Arsene Wenger insists Cesc Fabregas' injury is all in his head

27 December 2010 01:27
Arsene Wenger is poised to start Cesc Fabregas for the first time in more than a month against Chelsea on Monday night.

But the Arsenal manager admits his captain has a mental barrier to get over before he can expect to recover his best form.

A year of hamstring problems are playing tricks on his mind, according to Wenger, and the Spanish playmaker did not possess his usual sublime rhythm when he came on as a substitute against Manchester United in the 1-0 defeat at Old Trafford a fortnight ago.

Is he pointing towards a successful second half of the season? Fabregas in training

There have been encouraging signs on the training field since but Wenger said: 'We have to move the hamstring out of his head. That comes from practising every day.

'It is hard to overcome if you have a recurrence of injuries because it plays a part in your head until you get rid of it completely, by reassurance. It is more a restriction when he comes on. The fact he has played 30 minutes has helped him but during that 30 minutes he was not completely himself.

'Physically I think he is ready. He has two more weeks of practice behind him and has looked sharp in the last two or three days. He has had the mental problem a little bit but it looks to have gone.'

It has been simple to pile blame on Arsenal's fragile mental state in recent years and such an attack usually prods Wenger on to the defensive with talk of age and potential.

Fabregas, the undisputed leader of his team, is only 23 and the players expected to line up against Chelsea at the Emirates will concede 44 years to those likely to be named by Carlo Ancelotti.

Wenger said: 'When you are 18 you are not completely the same man you are today. It is a process: how solid you are mentally at a certain age; how tough life makes you because it is not maybe so beautiful or nice to you as you think it is at 18.

'My players are quite solid mentally but they have not won yet and that is a mental hurdle everyone in life has to get over. One day you want to win and show you can win. For that you need to be tough and that makes you even stronger.

Not at his best: Fabregas came on as substitute during Arsenal's recent defeat at Manchester United

'I believe we have the right age to deliver and we want to deliver but the competition is very tough. We need a big win and Chelsea can be an opportunity. It would certainly speed up the maturing of this team.'

After the loss at Manchester United, Fabregas dared to venture that Arsenal were scared of their biggest rivals, stifled by the fear of losing.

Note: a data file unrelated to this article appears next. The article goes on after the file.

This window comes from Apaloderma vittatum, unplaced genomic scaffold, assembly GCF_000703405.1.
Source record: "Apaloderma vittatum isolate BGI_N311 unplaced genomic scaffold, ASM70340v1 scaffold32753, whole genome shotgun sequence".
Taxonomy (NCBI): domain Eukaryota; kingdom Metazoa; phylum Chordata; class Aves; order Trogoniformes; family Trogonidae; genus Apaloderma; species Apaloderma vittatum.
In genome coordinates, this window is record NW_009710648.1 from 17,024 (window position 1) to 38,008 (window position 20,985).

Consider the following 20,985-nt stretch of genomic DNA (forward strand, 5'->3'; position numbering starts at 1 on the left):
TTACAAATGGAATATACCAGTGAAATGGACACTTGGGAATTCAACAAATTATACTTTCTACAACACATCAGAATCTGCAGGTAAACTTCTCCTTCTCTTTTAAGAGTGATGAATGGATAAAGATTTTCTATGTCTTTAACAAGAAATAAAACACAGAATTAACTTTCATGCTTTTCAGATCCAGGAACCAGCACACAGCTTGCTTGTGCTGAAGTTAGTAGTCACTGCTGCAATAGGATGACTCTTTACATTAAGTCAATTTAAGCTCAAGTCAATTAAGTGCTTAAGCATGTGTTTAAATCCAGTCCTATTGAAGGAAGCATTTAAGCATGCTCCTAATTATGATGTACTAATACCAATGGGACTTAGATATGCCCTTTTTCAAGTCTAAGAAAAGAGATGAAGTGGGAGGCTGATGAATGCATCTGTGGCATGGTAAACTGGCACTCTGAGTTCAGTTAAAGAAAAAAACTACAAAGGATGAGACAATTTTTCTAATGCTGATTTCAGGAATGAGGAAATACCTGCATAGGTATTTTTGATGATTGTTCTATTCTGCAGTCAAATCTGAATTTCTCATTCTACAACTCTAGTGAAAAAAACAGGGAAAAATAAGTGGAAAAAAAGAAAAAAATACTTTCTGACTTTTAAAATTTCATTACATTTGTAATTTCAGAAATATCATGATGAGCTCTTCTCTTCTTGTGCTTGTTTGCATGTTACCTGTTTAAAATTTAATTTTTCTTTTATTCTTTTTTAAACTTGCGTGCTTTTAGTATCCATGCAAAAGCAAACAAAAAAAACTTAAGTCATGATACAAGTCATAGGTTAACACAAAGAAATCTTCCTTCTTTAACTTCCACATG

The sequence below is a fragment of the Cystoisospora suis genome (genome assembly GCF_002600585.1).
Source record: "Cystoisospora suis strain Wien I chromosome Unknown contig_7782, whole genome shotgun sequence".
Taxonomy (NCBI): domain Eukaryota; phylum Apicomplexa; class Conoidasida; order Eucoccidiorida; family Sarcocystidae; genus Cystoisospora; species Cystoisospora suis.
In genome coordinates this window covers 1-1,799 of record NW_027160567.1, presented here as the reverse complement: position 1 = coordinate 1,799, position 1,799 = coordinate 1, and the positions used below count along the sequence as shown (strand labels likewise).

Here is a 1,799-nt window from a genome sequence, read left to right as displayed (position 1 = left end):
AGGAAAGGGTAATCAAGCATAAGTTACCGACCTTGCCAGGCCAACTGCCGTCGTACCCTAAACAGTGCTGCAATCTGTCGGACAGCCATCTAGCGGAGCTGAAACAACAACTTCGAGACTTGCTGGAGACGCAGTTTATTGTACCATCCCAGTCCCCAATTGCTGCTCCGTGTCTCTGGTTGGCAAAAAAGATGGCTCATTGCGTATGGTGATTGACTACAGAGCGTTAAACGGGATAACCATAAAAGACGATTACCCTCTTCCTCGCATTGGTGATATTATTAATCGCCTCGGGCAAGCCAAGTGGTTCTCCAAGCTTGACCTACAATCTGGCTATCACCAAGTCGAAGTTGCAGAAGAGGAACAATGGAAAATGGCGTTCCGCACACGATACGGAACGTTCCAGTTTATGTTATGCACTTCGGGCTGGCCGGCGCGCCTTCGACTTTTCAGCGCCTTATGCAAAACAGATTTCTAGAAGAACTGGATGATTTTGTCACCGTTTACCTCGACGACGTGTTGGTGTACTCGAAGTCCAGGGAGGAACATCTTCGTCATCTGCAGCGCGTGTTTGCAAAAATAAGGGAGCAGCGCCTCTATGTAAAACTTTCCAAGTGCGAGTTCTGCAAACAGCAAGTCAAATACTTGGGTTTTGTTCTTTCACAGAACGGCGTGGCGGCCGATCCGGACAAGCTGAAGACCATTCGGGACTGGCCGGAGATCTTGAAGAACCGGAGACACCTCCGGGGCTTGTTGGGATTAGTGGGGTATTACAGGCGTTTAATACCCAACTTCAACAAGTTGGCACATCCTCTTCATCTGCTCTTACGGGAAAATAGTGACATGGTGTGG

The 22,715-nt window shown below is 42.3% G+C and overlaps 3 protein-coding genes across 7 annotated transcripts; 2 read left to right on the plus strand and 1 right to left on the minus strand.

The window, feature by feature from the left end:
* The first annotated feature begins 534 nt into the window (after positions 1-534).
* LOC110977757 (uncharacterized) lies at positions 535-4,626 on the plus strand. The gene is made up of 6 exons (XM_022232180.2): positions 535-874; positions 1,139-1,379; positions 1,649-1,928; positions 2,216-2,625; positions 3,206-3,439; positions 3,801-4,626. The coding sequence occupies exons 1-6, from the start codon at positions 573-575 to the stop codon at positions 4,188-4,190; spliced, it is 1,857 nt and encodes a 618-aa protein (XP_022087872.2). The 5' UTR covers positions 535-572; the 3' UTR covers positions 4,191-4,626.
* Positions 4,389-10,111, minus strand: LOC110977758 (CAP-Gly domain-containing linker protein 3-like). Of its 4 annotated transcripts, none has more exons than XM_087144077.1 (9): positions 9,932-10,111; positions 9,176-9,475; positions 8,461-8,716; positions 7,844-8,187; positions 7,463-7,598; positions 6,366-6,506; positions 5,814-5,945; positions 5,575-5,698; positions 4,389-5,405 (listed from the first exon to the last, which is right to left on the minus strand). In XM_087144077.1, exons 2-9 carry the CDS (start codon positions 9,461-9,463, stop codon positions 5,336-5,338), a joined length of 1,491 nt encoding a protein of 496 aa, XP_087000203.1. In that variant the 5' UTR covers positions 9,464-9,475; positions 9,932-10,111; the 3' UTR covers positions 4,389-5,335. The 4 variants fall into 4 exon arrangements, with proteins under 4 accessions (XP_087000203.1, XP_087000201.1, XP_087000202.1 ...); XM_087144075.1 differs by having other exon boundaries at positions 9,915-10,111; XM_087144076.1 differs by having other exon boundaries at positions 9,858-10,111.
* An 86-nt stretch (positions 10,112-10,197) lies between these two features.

'Scared is a big word,' said Wenger. 'But we played with a little bit of restriction at Old Trafford.

'It is down to the fact that the team wants to do so well. They are so keen to prove everybody wrong that it creates a little bit of a handbrake feeling in the team. But we will naturally get rid of that slowly. Do not forget that my players, at 20, were playing in the Champions League. They went to the semi-final of the Champions League, some of them went to the final.

'So they have mental strength. We had an opportunity to win the championship in recent years and OK, we didn't win it, but we are in a strong position now. Why should we worry whether we can do it or not?'

Chelsea's success in the last decade has been founded on the character and personality generated under Jose Mourinho and successfully harnessed again by Ancelotti.

They are a mature team in every sense and have a psychological hold over the Gunners. Of the 15 games between the teams since Mourinho arrived at Stamford Bridge in 2004, Arsenal have won two and lost nine, including the last five.

Didier Drogba has scored 13 in 11 games against the Gunners since joining Chelsea six-and-a-half years ago and has never been on the losing side against them.

If anything should encourage Wenger, it will be that the champions have also started to show mental cracks of their own, surrendering leads, dropping points and haemorrhaging confidence.

Drogba, weakened by malaria, has scored once from open play since the teams met in October and missed a penalty in added time against Tottenham on his last appearance, which would have won the game and stopped a rot which is now five Barclays Premier League games without a win.

Wenger said: 'Let's not focus too much on any weakness of Chelsea because that would not be right. They have experienced players, they always deliver good games against us so I don't expect them to come to the Emirates and lie down. They know as well it's an important game for us. It is a very important game for both. We only have one chance to win it and we must deliver a top-class performance.'

Wenger admits Marouane Chamakh's form has suffered due to a heavy workload. Chamakh, a free transfer from Bordeaux, made a strong start to his debut season but his influence has waned in recent weeks.

With Robin van Persie ready to start and Nicklas Bendtner also available, Wenger has options should he decide Chamakh, who has failed to hit the target in his last three matches, needs a break.

'Marouane has played nearly every game since the start of the season,' said Wenger.

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Source: Daily_Mail